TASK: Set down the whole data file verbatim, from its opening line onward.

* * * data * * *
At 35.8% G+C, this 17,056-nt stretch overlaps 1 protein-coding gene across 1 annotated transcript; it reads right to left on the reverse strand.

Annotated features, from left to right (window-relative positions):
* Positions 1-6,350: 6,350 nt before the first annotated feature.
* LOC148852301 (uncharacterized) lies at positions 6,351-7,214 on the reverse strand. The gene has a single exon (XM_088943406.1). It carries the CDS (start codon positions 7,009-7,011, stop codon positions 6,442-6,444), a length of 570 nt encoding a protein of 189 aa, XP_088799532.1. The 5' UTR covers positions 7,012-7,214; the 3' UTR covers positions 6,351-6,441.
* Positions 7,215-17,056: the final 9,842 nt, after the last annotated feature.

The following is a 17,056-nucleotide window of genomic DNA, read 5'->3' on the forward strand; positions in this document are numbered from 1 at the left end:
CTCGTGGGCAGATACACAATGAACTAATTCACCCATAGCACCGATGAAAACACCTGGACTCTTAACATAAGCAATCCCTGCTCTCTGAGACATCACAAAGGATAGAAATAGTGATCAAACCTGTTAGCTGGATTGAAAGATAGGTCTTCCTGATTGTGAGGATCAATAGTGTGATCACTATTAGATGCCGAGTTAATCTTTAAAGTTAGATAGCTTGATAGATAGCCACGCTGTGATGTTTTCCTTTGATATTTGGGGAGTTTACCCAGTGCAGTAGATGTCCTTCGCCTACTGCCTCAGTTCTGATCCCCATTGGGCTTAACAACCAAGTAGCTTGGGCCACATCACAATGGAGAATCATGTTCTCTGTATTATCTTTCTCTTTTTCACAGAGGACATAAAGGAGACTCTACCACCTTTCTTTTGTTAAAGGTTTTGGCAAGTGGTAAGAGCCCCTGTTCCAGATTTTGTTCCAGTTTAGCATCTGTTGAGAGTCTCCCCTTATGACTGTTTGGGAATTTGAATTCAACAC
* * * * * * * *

At 35.8% G+C, this 17,056-nt stretch overlaps 1 protein-coding gene across 1 annotated transcript; it reads right to left on the reverse strand.

Annotated features, from left to right (window-relative positions):
* Positions 1-6,350: 6,350 nt before the first annotated feature.
* LOC148852301 (uncharacterized) lies at positions 6,351-7,214 on the reverse strand. The gene has a single exon (XM_088943406.1). It carries the CDS (start codon positions 7,009-7,011, stop codon positions 6,442-6,444), a length of 570 nt encoding a protein of 189 aa, XP_088799532.1. The 5' UTR covers positions 7,012-7,214; the 3' UTR covers positions 6,351-6,441.
* Positions 7,215-17,056: the final 9,842 nt, after the last annotated feature.

The following is a 17,056-nucleotide window of genomic DNA, read 5'->3' on the forward strand; positions in this document are numbered from 1 at the left end:
CTCGTGGGCAGATACACAATGAACTAATTCACCCATAGCACCGATGAAAACACCTGGACTCTTAACATAAGCAATCCCTGCTCTCTGAGACATCACAAAGGATAGAAATAGTGATCAAACCTGTTAGCTGGATTGAAAGATAGGTCTTCCTGATTGTGAGGATCAATAGTGTGATCACTATTAGATGCCGAGTTAATCTTTAAAGTTAGATAGCTTGATAGATAGCCACGCTGTGATGTTTTCCTTTGATATTTGGGGAGTTTACCCAGTGCAGTAGATGTCCTTCGCCTACTGCCTCAGTTCTGATCCCCATTGGGCTTAACAACCAAGTAGCTTGGGCCACATCACAATGGAGAATCATGTTCTCTGTATTATCTTTCTCTTTTTCACAGAGGACATAAAGGAGACTCTACCACCTTTCTTTTGTTAAAGGTTTTGGCAAGTGGTAAGAGCCCCTGTTCCAGATTTTGTTCCAGTTTAGCATCTGTTGAGAGTCTCCCCTTATGACTGTTTGGGAATTTGAATTCAACAC